The next day we did a circuit round the base of Lewotobi. The weather was still unusually cloudy. Back at the main road I hopped on a Maumere-bound bus and checked into the Gardena Hotel before an evening meal at the Chinese-run place down at the port itself.
On the way back after a couple of beers, I thought to quickly confirm my Merpati flight the next day to Labuanbajo. Turns out no such flight was scheduled. Merpati had not just changed the time but also the DATE of the flight without bothering to phone or email me. Utterly useless. So I would be spending an extra day in Maumere, doing not very much. Ah well….
it’s funny to read this because I am this German studying the language of Hewa.
Apparently, you came to Hewa shortly after I left in 2013. I went back to the village this year, and in fact they were telling me that there had been someone coming to climb the mountain. At that point I also did not completely understand why they didn’t let that person.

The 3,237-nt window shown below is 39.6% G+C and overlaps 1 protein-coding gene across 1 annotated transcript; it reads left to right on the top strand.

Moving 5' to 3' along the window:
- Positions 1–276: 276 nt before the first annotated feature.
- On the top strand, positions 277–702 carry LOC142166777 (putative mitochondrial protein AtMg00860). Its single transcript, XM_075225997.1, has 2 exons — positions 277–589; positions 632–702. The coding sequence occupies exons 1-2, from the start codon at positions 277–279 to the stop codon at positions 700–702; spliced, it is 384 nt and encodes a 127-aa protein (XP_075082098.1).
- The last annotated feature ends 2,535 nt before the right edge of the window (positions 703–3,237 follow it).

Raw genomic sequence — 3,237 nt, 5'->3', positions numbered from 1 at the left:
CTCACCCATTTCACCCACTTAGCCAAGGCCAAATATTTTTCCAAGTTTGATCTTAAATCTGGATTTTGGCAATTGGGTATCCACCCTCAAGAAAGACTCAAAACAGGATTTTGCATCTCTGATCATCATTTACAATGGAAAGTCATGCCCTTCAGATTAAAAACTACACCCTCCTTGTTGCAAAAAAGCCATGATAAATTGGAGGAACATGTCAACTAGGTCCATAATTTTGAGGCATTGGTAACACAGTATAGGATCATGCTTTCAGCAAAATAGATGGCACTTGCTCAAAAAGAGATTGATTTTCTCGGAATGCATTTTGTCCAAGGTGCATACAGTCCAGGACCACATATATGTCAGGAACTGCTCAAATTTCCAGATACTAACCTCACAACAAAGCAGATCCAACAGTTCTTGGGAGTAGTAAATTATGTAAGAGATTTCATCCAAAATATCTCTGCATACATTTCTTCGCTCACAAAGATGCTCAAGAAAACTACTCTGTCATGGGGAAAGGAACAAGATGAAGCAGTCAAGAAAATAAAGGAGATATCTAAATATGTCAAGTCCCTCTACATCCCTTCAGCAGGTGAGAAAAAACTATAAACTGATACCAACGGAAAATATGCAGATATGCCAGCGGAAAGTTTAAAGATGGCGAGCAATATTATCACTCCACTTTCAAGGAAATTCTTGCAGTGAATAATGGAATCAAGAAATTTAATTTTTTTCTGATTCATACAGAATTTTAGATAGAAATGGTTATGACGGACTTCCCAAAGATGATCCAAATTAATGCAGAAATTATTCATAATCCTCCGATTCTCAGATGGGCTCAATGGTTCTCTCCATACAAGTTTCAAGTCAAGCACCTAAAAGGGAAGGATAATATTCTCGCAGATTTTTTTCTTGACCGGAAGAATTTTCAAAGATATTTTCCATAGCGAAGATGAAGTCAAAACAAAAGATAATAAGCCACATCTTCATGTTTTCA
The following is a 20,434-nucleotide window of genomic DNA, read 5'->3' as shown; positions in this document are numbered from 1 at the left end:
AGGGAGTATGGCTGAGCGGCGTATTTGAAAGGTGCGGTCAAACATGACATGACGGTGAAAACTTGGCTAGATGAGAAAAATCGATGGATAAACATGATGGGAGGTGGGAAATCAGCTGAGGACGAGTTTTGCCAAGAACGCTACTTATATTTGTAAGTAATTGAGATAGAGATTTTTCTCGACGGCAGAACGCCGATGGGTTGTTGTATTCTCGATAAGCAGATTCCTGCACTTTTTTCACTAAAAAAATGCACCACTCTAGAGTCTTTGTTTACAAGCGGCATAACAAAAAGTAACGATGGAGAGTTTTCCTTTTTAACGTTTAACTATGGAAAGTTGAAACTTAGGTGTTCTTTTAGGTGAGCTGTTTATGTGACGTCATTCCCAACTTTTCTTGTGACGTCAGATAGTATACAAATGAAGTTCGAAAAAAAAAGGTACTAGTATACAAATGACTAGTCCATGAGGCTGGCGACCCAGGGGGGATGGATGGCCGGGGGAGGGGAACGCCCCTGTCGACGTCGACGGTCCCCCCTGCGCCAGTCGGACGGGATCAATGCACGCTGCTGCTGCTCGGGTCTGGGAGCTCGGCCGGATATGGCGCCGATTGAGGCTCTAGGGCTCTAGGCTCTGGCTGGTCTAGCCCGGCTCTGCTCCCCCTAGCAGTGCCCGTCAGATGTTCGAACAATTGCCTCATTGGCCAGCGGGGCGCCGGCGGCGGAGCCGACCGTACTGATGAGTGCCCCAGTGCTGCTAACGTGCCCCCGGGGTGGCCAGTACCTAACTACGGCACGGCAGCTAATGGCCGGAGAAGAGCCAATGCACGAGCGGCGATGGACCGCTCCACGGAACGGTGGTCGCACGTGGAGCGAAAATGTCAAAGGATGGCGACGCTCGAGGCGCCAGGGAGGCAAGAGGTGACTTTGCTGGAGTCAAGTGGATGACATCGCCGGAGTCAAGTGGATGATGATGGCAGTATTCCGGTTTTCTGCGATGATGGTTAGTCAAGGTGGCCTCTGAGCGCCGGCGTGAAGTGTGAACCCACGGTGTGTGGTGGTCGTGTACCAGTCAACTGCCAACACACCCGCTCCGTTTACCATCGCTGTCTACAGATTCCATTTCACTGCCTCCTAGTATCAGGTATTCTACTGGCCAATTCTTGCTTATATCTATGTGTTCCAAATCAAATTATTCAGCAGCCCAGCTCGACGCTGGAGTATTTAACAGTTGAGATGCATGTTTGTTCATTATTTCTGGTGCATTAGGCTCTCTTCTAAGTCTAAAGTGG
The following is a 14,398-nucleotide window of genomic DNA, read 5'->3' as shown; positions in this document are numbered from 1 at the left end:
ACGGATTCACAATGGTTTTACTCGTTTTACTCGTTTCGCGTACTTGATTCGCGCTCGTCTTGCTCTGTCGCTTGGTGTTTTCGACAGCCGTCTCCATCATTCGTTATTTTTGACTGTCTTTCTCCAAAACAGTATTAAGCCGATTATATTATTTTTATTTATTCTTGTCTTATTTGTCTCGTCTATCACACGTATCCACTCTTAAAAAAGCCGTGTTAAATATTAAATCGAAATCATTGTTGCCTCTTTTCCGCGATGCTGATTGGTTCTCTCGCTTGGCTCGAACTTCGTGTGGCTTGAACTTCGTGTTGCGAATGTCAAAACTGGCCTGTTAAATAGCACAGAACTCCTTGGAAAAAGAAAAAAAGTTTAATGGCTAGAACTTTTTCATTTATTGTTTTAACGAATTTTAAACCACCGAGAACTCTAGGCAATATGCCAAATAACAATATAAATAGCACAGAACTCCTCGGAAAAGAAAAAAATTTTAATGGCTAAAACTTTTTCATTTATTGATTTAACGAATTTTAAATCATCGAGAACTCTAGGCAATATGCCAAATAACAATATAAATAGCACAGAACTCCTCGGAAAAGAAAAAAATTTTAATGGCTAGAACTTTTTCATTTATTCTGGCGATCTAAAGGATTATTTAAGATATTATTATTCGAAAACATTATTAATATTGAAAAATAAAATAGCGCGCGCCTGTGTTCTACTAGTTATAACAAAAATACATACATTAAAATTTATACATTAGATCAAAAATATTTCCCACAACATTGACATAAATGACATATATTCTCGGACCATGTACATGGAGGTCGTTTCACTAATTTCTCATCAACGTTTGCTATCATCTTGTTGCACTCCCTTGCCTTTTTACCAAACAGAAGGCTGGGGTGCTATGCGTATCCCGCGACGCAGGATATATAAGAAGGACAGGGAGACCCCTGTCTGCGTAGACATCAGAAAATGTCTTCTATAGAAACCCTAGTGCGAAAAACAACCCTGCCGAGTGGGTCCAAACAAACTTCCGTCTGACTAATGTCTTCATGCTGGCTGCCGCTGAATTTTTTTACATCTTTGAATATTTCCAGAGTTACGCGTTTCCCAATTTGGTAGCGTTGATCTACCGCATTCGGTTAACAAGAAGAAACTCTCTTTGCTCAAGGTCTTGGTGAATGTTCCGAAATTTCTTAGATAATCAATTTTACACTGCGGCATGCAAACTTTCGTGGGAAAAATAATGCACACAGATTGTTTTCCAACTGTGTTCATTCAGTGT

It’s really a shame that you couldn’t climb the Ili Wukoh. I guess, you are right there might have been some supernatural element in the kepala desa’s decision. A general fear to go deap into the forest and climb the mountain’s top because of stories like the one you wrote about. And another reason is probably that you were the first foreigner wanting to climb this mountain and also locals usually don’t climb it. And the kepala desa felt responsable for your safety as it was on his village’s ground. As he didn’t have experiences with people climbing the mountain, he probably didn’t want to take the risk anything happening.
Are you planning another trip to Flores? I hope you will get another chance then to climb Ili Wukoh!
Good to hear from you. I live on a Scottish island now so chances of a return to Flores in the near future are low, but you never know….
Best wishes from Stornoway